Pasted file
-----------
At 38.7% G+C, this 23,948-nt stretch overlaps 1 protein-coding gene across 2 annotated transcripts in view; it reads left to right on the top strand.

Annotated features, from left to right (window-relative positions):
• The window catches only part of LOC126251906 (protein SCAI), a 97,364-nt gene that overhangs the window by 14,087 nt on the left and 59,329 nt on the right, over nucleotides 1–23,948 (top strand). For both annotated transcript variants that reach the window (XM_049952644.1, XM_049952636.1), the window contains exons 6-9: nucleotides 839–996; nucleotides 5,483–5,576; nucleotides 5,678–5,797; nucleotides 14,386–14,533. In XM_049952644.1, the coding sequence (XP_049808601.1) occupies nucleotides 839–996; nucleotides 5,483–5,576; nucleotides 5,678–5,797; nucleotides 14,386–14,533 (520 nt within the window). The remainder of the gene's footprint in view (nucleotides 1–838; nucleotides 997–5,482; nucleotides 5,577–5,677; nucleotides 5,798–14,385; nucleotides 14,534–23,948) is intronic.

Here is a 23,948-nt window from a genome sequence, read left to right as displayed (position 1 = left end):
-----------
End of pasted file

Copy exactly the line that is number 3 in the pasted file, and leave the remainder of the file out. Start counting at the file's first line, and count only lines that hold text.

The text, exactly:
• The window catches only part of LOC126251906 (protein SCAI), a 97,364-nt gene that overhangs the window by 14,087 nt on the left and 59,329 nt on the right, over nucleotides 1–23,948 (top strand). For both annotated transcript variants that reach the window (XM_049952644.1, XM_049952636.1), the window contains exons 6-9: nucleotides 839–996; nucleotides 5,483–5,576; nucleotides 5,678–5,797; nucleotides 14,386–14,533. In XM_049952644.1, the coding sequence (XP_049808601.1) occupies nucleotides 839–996; nucleotides 5,483–5,576; nucleotides 5,678–5,797; nucleotides 14,386–14,533 (520 nt within the window). The remainder of the gene's footprint in view (nucleotides 1–838; nucleotides 997–5,482; nucleotides 5,577–5,677; nucleotides 5,798–14,385; nucleotides 14,534–23,948) is intronic.